“So you’re on our side, are you, Francis?” Toby Young said to me in the sunlit garden of the headmaster’s lodge at Wellington College, which is hosting The Sunday Times Education Festival. It was the first time I’d met him face-to-face, although he and I have been corresponding through blogs and emails for some time. Toby has been following the debate on the site about my decision to support my local secondary school for Academy status and seemed to indicate that this meant I was pro-Free Schools now. I’m not sure this necessarily follows. FYI: I am not about to set up a Free School in opposition to my local school! I’m trying to support it as best I can to improve and deal with the difficult situation it’s in (see previous posts on this).
I said that I did hope to find common ground with Toby and the Free Schoolers, but that ultimately, I believed that co-operation between schools was the best way forward. Needless to say, I was a somewhat lone voice at that point in the Headmaster’s garden because I was surrounded by some fairly "right-wing" characters: Joel Klein who set up New York charter schools, Rachel Wolf of the New Schools Network, the ex-High Master of St Pauls and a host of businessmen (yes, largely men) wanting to offer their services to schools. The only remotely left-wing people were me (well, some would dispute that I am!) and Adrian Elliott, ex-headteacher, inspector and author. Hardly, Che Guevara and Fidel Castro. Later on, the inimitable Francis Beckett turned up and told me that we were the “token lefties”; and I felt he had a point. A cynic might say we’d been given little “bit parts” to spice up what really amounted to a constant stream of eulogies about the private sector.
At my event, Independent or Maintained: What is the Future of Schools?
, Toby Young did his normal cut and paste job with various statistics, telling us what a terrible job state school teachers are doing and how marvelous private schools are. Rachel Wolf was a little more varied; she tried to say that free schools were serving poor students (in response to my citation of the Channel 4 Fact Check’s finding that only 2 of the free schools actually serve deprived students) and that schools needed to be closed down if they failed.
Adrian Elliott was very good at defending the record of Local Authority schools, pointing out that 90% of parents according to Ofsted are happy with them, and that, by and large, they are doing a good job. He made the crucial point: who actually helps out Free Schools if there’s a fire or a major crisis? He recollected always have a great deal of help from his LA when he was headteacher if there was a crisis. I gave a talk about the perils of social segregation and the high costs of Free Schools.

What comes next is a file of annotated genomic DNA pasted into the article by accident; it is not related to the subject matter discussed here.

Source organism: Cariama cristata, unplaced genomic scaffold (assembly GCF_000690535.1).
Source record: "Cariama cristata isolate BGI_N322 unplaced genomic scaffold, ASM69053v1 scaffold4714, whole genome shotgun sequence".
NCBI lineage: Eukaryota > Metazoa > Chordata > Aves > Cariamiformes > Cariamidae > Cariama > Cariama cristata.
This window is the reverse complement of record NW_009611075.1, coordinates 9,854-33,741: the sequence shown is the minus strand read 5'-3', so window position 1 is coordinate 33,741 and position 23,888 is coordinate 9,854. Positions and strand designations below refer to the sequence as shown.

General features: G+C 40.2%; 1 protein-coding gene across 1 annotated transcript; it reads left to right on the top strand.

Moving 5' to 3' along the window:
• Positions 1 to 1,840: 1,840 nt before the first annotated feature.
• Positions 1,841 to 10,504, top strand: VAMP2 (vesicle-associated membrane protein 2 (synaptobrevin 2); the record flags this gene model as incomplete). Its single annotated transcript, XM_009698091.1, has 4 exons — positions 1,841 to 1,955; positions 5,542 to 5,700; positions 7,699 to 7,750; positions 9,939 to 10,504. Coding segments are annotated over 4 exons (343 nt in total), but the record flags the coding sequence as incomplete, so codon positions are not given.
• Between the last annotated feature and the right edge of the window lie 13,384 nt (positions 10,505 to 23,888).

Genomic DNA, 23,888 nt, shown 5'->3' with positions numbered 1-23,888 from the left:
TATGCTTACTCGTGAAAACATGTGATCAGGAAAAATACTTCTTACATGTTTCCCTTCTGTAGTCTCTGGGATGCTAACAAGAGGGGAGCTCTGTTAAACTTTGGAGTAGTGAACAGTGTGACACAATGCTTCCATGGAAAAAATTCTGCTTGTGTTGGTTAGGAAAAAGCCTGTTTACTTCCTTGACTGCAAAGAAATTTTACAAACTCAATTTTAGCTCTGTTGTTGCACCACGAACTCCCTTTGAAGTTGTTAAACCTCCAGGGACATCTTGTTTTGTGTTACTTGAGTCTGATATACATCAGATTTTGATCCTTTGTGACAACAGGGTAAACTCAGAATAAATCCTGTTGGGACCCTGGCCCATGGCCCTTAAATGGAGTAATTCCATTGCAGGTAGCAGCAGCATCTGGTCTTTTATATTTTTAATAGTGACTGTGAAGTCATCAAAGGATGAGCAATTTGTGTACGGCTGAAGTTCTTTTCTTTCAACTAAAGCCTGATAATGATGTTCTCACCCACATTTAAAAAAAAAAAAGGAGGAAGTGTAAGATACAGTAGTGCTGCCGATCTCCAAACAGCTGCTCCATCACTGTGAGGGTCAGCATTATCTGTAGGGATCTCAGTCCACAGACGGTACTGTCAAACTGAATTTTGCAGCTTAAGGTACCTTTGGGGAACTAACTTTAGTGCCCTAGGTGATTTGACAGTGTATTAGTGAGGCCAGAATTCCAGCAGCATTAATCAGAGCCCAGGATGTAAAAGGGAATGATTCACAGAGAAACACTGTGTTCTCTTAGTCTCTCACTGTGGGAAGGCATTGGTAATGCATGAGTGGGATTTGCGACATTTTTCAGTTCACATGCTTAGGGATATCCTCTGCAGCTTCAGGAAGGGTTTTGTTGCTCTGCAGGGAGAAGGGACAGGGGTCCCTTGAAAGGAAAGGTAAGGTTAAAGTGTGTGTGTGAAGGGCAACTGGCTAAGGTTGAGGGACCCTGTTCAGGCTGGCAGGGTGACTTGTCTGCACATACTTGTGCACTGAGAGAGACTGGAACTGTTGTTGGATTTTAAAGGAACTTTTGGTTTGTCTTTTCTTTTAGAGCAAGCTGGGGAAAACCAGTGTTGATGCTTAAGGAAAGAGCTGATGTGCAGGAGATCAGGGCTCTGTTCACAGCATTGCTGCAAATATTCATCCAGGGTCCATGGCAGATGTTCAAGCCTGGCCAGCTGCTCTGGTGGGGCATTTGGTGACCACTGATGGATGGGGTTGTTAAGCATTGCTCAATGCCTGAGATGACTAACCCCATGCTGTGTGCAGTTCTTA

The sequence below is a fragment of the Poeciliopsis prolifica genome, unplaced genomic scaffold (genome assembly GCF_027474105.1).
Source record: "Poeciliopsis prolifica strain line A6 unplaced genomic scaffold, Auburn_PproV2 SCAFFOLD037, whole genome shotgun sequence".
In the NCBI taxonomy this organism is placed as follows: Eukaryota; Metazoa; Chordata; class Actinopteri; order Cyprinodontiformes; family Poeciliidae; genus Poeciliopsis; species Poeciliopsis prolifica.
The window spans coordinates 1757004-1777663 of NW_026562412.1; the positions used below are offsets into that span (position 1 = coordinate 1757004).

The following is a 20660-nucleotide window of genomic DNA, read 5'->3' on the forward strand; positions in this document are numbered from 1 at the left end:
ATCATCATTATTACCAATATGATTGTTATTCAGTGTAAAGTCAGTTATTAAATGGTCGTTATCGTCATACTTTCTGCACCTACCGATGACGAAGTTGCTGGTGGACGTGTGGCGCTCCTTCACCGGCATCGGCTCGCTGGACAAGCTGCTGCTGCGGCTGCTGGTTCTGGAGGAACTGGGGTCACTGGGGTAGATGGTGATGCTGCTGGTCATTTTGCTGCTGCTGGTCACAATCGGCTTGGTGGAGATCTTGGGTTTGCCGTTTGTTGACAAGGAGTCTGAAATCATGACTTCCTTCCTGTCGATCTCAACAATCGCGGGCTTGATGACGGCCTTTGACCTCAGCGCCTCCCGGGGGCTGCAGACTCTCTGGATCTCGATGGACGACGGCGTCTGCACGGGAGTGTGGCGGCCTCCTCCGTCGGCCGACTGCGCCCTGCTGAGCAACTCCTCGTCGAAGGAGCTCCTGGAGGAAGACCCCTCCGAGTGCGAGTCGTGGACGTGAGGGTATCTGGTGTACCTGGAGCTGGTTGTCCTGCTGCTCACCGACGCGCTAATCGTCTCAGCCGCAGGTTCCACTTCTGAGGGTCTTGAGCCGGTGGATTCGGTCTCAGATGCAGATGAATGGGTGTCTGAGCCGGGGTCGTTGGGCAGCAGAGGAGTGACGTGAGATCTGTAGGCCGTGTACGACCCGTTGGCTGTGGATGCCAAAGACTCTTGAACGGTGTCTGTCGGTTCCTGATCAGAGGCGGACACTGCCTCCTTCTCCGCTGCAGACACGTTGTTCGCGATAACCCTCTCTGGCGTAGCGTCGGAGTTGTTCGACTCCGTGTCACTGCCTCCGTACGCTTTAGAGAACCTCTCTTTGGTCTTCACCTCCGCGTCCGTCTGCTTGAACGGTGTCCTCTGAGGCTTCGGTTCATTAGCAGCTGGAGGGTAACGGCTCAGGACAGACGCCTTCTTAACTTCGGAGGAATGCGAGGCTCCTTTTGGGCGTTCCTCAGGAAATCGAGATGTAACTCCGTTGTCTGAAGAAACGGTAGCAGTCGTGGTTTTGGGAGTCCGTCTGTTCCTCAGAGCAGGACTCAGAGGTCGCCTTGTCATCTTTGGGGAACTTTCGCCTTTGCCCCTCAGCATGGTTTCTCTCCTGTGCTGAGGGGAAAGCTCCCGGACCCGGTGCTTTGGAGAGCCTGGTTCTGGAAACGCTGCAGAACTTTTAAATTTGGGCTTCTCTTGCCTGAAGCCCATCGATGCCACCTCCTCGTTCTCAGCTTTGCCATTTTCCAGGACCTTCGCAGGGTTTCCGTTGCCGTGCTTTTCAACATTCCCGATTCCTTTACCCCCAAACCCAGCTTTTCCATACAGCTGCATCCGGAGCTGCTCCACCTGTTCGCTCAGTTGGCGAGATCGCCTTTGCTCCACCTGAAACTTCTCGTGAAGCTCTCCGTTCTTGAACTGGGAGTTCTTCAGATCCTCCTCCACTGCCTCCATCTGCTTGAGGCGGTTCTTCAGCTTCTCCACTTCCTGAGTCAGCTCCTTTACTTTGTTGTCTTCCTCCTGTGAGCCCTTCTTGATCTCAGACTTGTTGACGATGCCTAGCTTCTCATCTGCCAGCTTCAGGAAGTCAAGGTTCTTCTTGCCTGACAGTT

For me, the questions that Rachel and Toby just couldn’t answer properly were:
- The capital cost of free schools, which according to the Telegraph could amount to as much as 1 billion, when existing schools are facing a huge repair bill.
- The lack of accountability and where these schools turn to if the Free Schools go wrong. Neither of them suggested central government would be ready to rescue schools in difficulties.
- The social segregation caused by faith and special interest groups setting up more schools and "creaming off" children with specific backgrounds.
My regret is that Adrian and I didn’t have a chance to discuss the nuts and bolts of teaching – something that far too few free schoolers actually have experience of. There seems to be the naïve belief that if a group wants to set up a school and they’re very keen, then everything will be hunky dory even if they’re completely inexperienced and untrained. Well, we will have to see. It’s not easy running a successful school, particularly if it has a challenging intake.
The final question to the panel was about whether faith groups should be able to set up schools. Rachel and Toby were both quite keen. Adrian was a bit ambivalent because he’d been the head of a Catholic school. But I am unequivocal: we have storing up so many more social problems for ourselves if have schools that full of particular faith groups. You only have to look at Oldham, at Northern Ireland, to see what happens when our children do not get to know other children from different backgrounds. We already have segregated schools, but the Free Schools policy, if not regulated very carefully, is going to make things far, far worse. The consequences of it are potentially disastrous.